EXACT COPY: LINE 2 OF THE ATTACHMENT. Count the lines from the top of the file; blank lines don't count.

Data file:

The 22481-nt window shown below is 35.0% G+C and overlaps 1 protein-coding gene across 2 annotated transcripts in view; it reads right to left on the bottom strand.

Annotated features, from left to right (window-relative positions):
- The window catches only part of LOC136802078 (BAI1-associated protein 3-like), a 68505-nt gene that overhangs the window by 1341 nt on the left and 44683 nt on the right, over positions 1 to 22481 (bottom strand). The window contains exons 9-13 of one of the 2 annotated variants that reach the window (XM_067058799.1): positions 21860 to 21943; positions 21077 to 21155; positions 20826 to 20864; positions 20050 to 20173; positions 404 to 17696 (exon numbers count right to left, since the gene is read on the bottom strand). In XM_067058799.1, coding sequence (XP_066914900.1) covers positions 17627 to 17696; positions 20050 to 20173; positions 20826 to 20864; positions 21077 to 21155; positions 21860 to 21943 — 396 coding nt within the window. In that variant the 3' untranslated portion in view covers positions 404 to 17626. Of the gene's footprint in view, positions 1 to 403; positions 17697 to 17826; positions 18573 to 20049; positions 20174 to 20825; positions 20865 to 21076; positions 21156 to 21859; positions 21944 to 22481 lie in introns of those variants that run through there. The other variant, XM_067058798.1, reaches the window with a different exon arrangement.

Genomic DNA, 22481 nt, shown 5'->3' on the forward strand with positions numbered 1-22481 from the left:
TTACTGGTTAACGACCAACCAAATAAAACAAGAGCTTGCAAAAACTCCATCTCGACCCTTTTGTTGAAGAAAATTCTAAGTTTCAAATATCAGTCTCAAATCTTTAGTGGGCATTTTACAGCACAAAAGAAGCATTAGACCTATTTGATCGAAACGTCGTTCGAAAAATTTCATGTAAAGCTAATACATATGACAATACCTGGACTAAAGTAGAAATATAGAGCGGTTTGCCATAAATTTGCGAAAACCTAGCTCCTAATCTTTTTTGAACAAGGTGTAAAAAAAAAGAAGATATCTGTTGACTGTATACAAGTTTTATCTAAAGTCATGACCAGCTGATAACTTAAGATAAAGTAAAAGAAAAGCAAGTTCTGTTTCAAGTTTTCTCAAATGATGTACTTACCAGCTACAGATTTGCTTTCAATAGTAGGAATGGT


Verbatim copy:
Annotated features, from left to right (window-relative positions):